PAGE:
The Nintendo Wii U – Thoughts and Impressions

Now that E3 2011 has come and gone, it is safe to say the biggest reveal was Nintendo’s new console, the Wii U. Six years ago, at the 2005 E3, Nintendo unveiled the original Wii console and began targeting “non-hardcore” gamers to bring into the fold. Though gamers like myself were excited for the potential of the Wii and it’s new control scheme it became apparent after release that the Wii was to be a home mostly for mini-game collections, kids games, and other casual distractions. Of course there is nothing wrong with trying to attract a casual audience, but my personal Wii library has stayed quite small simply because when I play games I crave a bit of a challenge, and few Wii games provide adequately. Other complaints about the Wii often include the inaccuracy of control using the Wiimote “waggle”, and the lack of hardware power the Wii provides for graphics and other capabilities. The Wii U may be at least a partial answer to these complaints.

The Wii U Console.

The Wii U itself looks much like the original Wii, but with a rounded sleeker design. Nintendo’s E3 presentation exhibited that the Wii U is more powerful than the Wii, able to produce graphics on par with the Xbox 360 and the PS3, and finally outputs a HD 1080p image. I’m sure when the console actually launches we will be able to see in more detail just how well the Wii compares graphically with its competitors, but as long as it can at least keep up with the Xbox 360 in HD I will be satisfied; Nintendo’s games have tended to be cartoony and youthful instead of realistic so excessive hardware power should not be necessary to create crisp, clean, and beautiful HD games. Unlike the Wii, the Wii U hardware is not compatible with Gamecube games, and thus does not appear to have any controller ports for the gamecube controllers. Wii owners who have great games like Super Smash Bros. Brawl and Muramasa: The Demon Blade will be forced to buy a classic controller or play on the new Wii U controller instead of the highly effective gamecube controllers. When the Wii came out and was compatible with everything for Wii I was quite pleased because I could sell my Gamecube and replace its shelf spot with the Wii, and I’m disappointed that to play my library I will now need to own both the Wii and Wii U.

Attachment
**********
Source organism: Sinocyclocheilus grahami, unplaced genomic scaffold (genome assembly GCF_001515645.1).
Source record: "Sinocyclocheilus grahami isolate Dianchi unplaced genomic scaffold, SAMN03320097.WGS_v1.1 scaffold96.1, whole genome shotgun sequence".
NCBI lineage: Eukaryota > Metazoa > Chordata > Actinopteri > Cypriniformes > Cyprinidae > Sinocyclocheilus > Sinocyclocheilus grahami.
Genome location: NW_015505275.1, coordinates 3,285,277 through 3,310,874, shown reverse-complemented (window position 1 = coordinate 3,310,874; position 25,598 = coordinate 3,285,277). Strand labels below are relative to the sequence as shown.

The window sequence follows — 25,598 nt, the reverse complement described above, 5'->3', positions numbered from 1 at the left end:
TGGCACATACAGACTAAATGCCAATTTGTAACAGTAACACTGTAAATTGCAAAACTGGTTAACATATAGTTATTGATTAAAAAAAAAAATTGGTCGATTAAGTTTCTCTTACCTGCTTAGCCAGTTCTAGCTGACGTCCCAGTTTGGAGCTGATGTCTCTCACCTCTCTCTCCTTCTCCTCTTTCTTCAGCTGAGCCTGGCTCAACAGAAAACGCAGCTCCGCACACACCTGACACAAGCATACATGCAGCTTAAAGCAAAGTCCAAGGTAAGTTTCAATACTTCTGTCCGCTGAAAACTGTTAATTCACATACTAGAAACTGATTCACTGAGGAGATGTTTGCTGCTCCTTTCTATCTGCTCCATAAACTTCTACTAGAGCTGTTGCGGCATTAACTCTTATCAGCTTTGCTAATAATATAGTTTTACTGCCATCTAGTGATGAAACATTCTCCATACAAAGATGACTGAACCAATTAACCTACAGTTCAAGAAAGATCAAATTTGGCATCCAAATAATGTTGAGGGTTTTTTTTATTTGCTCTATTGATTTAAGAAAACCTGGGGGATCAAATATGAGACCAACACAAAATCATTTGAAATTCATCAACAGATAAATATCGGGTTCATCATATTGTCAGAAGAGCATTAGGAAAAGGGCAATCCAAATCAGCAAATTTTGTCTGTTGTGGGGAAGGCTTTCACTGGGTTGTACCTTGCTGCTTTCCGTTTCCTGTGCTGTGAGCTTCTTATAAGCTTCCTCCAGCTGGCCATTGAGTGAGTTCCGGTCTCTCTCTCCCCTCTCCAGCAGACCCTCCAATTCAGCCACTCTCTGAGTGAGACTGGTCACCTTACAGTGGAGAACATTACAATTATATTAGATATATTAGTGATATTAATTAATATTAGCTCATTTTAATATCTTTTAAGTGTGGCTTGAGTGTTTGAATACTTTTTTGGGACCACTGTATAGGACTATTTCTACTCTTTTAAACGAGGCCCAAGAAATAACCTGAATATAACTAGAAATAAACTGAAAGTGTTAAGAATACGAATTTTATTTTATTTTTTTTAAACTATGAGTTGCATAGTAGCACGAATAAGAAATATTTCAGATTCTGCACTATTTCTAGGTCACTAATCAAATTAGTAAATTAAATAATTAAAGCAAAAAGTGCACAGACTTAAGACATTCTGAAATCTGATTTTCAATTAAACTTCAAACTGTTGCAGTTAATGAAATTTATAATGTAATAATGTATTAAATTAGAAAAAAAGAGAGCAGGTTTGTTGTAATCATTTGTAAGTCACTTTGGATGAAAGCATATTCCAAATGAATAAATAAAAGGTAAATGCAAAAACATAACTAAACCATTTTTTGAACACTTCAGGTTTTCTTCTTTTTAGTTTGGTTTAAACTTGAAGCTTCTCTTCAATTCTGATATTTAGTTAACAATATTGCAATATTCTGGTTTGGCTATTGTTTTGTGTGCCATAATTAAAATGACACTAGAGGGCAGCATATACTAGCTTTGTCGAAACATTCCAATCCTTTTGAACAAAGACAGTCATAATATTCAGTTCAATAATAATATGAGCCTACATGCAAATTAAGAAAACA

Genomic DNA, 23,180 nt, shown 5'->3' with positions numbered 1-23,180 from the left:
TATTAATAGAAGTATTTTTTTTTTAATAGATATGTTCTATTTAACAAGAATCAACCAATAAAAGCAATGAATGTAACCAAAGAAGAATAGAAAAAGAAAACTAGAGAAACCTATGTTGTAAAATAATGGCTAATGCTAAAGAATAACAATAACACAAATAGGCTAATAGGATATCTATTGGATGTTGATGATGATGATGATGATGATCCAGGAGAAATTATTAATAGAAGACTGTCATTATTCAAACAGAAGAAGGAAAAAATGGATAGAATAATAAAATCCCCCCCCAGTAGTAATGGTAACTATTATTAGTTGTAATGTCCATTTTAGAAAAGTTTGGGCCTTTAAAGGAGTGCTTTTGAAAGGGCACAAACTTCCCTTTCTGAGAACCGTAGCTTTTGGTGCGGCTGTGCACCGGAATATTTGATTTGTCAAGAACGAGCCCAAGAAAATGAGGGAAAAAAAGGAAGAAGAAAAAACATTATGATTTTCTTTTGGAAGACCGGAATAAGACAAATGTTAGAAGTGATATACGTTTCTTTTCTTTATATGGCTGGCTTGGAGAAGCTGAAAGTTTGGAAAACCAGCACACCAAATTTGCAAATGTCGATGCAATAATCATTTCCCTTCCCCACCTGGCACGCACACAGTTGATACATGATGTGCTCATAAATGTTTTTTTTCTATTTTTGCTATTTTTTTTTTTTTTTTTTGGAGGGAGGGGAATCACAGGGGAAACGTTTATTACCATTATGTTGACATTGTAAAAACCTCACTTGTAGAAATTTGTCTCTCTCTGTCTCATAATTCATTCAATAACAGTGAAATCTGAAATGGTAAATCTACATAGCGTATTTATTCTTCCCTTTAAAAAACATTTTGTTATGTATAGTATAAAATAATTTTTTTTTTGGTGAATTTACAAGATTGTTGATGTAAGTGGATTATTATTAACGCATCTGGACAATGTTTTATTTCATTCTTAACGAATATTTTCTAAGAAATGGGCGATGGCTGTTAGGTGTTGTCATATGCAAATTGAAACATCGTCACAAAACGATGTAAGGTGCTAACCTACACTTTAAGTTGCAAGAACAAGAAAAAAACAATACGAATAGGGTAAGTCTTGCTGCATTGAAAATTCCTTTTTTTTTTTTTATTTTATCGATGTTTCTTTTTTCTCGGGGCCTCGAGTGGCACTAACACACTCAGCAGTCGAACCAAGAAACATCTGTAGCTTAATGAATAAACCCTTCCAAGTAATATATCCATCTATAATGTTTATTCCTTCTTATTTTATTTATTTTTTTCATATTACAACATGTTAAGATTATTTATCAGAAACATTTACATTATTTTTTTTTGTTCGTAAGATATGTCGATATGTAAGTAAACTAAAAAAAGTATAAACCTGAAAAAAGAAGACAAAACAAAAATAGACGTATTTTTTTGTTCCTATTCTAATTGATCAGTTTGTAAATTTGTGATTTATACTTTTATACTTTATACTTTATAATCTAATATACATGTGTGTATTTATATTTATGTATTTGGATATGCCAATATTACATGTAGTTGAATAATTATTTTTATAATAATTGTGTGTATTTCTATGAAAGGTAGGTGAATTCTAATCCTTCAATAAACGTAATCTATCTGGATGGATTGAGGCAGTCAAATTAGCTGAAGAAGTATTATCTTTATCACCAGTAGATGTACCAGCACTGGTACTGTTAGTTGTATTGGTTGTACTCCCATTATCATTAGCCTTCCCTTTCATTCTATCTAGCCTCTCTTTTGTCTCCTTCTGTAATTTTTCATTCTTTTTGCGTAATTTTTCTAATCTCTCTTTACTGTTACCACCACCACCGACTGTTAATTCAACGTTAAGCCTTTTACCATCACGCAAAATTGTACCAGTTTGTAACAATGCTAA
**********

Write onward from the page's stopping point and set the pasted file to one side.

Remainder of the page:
The Wii U's new controller.

The most exciting new feature of the Wii U is it’s controller. Reminiscent of an iPad with a smaller non-multi-touch screen in exchange for having a border of standard gaming controls. Nintendo’s E3 presentation displayed the potential of this controller with uses varying from allowing players to play an entire Wii U game on the screen in case their TV is otherwise engaged, being used as a drawing tablet, or as an inventory screen for an adventure game. I hope the addition of a touch screen to the controller will cause developers to innovate with a variety of great ideas instead of just adding a motion gimmick to every games control scheme. Some of the things the Dreamcast did with the VMU screen in the controller were very cool, and that screen was tiny, black and white, and not a touch screen, so hopefully the Wii U controller, with it’s better screen, microphone, camera, and tilt sensitivity, will be the genesis of many wonderful new game concepts. Reviews say that the controller is light and surprisingly comfortable for its size, which is great, but with the screen on board I’m concerned about it’s potential battery life.

The underside of the Wii U controller.

With the Wii U capable of using the Wii’s library of controllers in addition to its own, additional hardware power, and hopefully an improved online interface Nintendo is in a great position to reclaim their lost hardcore gaming fans as well as hold on to the more casual players. If they can pull it off, it could be great for gaming. However, until I see a great multiplayer purpose for the Wii U, I see no reason to rush out and get one when it finally releases. Both the Wii and Gamecube had a small enough library of “don’t miss this” quality games that I plan on waiting for the Wii U to drop in price before considering a purchase. Nintendo has yet to give me a reason to become an early adopter and I fear that as much potential as this console has, it will be primarily first party games which are worthwhile yet again. In a time with too many great games releasing, I find myself prioritizing the great multiplayer games while they still have a community, and unless Nintendo provides this temptation, the Wii U will not be for me. Do you think it will be for you?

Potential for a great Zelda game.

Ability to play on just the controller.

5-player multiplayer using one Wii U controller and 4 Wiimotes.

Dual-screen internet browsing.

All images from Thanks Nintendo!


One final question for readers, does anyone think Wii U is a good console name?

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